Opinion filed July 20, 1929.
1. WORKMEN'S COMPENSATION. Motion for new trial. Essentials. Trial judge.
Matters not called to the attention of the trial judge will not be considered on appeal. (Post, p. 461.)
Citing: Jacks v. Lumber Co., 125 Tenn. (17 Cates), 127; Railroad v. Ray, 124 Tenn. (16 Cates), 28; Woolworth Co. v. Conners, 142 Tenn. (15 Thomp.), 687; Mullins v. Stone Lumber Co., 155 Tenn. (2 Smith), 132; Bostick v. Thomas, 137 Tenn. (10 Thomp.), 101.
2. WORKMEN'S COMPENSATION. Notice by letter posted. Delivery.
When it is shown that a letter conveying notice was "placed in an envelope, sealed, properly posted and dropped in the postoffice directed to the employer" there is a prima-facie case of delivery. (Post, p. 462.)
3. WORKMEN'S COMPENSATION. Evidence. Appeal and error. Practice.
Where there is material evidence to sustain the findings of the trial judge, the judgment will not be reversed by this Court. (Post, p. 462.)
Citing: Knoxville Power Light Co. v. Barnes, 156 Tenn. (3 Smith), 184; Washington County v. Evans, 156 Tenn. (3 Smith), 198.
4. WORKMEN'S COMPENSATION. Conflict of testimony. Province of Appellate Court.
When witnesses differ materially, it is not the province of this Court to balance the testimony. (Post, p. 462.)
5. WORKMEN'S COMPENSATION. Period of employment. Weekly earnings.
When it is not shown that petitioner worked for defendant for as much as one year prior to the injury, the case comes within the rule which provides that "where the employment, prior to the injury, was less than fifty-two weeks, divide the total wages received by number of weeks employed: `Provided, results just and fair to both parties will thereby be obtained.'" (Post, p. 463.)
Citing: White v. Pinkerton Co., 155 Tenn. (2 Smith), 229.
[*] Corpus Juris-Cyc References: Workmen's Compensation Acts, — CJ, section 87, p. 96, n. 15; section 114, p. 115, n. 37; section 127, p. 122, n. 39.FROM MADISON.
Appeal from the Circuit Court of Madison County. — HON. R.B. BAPTIST, Judge.
C.E. PIGFORD, for plaintiff in error.
PEARSON HEWGLEY, for defendant in error.
This is a compensation case. The trial Judge found, as appears from his decree, that petitioner was accidentally injured, suffering the loss of an eye, while working as an employee of the Coleman Company, on June 4th, 1928; that he was struck in or about the eye by a knot or piece of wood with such force as to cause the loss of the sight of the eye: "that the plaintiff, during the fifty two weeks immediately preceding the date of the said injury was at work for said defendant regularly for thirty five weeks, that during said period of thirty-five weeks he was paid for his services the sum of $627.90." He was thereupon awarded $897, being for fifty percent of an average weekly wage of $17.94 for one hundred weeks.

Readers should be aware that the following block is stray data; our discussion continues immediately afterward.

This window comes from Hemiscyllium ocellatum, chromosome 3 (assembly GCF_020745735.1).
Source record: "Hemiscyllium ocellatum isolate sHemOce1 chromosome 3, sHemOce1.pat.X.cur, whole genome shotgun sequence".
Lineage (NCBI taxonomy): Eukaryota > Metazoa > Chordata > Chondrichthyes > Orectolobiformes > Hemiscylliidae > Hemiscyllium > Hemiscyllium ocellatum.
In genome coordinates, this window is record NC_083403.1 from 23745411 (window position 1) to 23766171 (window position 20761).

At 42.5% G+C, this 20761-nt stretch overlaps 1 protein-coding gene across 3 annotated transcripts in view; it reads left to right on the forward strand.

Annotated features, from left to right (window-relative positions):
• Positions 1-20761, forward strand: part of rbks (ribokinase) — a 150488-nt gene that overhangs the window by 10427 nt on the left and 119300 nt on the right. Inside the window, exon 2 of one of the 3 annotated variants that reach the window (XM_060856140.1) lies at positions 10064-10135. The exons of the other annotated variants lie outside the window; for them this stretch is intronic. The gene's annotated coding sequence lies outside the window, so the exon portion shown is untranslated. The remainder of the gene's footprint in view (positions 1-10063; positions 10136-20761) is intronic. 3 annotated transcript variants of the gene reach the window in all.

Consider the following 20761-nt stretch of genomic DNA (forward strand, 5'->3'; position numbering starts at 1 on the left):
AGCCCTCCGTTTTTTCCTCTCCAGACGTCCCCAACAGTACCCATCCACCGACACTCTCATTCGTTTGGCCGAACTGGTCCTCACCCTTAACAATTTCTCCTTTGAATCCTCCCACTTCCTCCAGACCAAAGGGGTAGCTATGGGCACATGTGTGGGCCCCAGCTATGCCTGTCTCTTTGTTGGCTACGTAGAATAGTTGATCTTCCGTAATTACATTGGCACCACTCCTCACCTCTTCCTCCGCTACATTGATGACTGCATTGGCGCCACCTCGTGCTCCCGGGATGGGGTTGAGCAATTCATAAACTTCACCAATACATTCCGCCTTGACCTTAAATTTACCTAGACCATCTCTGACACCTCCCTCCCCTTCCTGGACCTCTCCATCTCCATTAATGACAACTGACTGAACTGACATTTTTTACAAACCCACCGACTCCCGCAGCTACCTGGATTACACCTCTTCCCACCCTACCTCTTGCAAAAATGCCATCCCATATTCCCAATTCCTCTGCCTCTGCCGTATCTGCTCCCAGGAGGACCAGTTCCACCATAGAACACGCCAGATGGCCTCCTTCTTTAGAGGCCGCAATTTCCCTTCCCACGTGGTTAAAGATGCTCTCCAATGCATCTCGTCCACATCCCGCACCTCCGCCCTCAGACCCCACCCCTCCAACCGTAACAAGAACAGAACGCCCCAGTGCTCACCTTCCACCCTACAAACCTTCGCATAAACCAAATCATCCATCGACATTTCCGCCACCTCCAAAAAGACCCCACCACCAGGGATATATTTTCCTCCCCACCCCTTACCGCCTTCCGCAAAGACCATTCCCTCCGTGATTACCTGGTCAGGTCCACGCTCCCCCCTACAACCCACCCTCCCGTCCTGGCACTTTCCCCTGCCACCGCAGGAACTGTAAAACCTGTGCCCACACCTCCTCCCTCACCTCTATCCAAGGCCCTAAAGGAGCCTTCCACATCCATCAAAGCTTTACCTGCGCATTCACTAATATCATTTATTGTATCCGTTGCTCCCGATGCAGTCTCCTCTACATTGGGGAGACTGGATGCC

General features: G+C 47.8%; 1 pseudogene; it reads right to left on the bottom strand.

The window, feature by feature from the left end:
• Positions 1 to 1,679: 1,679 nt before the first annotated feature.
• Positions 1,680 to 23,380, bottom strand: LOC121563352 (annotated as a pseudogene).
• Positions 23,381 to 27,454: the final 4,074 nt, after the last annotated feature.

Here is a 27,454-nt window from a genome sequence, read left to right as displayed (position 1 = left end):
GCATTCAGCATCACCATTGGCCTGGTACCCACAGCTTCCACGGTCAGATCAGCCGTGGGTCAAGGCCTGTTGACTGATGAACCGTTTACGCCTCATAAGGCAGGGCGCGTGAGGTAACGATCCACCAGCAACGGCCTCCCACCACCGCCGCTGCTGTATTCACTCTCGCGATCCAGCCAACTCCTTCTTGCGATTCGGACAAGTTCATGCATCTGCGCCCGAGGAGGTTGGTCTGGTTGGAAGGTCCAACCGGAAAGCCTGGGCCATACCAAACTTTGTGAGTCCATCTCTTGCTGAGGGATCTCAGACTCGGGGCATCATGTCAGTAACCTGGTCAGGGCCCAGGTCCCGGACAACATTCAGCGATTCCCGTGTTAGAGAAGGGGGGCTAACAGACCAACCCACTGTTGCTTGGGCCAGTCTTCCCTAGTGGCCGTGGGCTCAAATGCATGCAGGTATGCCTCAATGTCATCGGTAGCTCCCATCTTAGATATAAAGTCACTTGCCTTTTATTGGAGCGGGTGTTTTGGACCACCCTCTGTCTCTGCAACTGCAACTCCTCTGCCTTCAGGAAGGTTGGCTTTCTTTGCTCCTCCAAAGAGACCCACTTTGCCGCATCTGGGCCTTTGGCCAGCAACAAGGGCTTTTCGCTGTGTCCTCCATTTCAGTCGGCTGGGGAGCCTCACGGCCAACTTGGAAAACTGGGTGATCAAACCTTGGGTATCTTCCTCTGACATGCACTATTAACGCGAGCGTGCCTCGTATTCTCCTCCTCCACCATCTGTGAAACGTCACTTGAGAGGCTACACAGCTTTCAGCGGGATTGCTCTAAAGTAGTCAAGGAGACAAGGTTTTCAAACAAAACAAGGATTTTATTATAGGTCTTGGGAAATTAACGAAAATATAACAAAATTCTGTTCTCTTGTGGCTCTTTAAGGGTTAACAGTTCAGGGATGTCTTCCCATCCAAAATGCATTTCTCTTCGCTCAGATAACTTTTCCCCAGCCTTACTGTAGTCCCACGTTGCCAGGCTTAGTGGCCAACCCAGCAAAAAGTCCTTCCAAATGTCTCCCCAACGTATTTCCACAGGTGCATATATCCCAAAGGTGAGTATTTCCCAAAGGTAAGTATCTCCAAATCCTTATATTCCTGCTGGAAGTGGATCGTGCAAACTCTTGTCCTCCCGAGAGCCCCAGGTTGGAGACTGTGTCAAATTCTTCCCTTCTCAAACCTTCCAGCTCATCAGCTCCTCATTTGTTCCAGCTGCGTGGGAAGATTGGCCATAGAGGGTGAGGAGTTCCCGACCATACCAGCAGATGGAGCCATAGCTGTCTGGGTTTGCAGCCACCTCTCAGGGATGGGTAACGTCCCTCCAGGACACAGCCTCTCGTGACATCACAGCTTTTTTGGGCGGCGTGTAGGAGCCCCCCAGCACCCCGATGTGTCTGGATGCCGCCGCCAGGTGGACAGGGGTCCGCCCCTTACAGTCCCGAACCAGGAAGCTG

Errors urged here relate (1) to the notice, (2) to the injury and (3) to the amount of the award. No finding of facts appears in the record, apart from the recitals in the decree, which we have above summarized.
The motion for a new trial contains no reference to notice, nor does the decree. While set up in the answer the attention of the trial Judge was not directed to any alleged error in his judgment based on the defense of failure to give the statutory notice. This was a practical waiver of this defense, and the rule here precludes consideration of matters not brought to the attention of the trial Judge in the motion for a new trial.
In Jacks v. Lumber Company, 125 Tenn., at page 127, it is said that "The trial courts will not be in error upon appeal upon questions of law or fact which have not been called to their attention," and in Bostick v. Thomas, 137 Tenn., at page 101, Mr. Justice LANSDEN said, "Everything which occurs in the progress of the trial and which must be preserved by bill of exceptions must be made the basis of a motion for a new trial if complaint is made thereof upon appeal." And see — Railroad v. Ray, 124 Tenn. 28, 134 S.W. 858; Woolworth Company v. Conners, 142 Tenn. 687, holding that the Appellate Court is confined to grounds stated in the motion for a new trial, the reason for the rule being that the trial Court may have an opportunity to correct alleged errors. And see Mullins v. Stone Lumber Co., 155 Tenn. 132.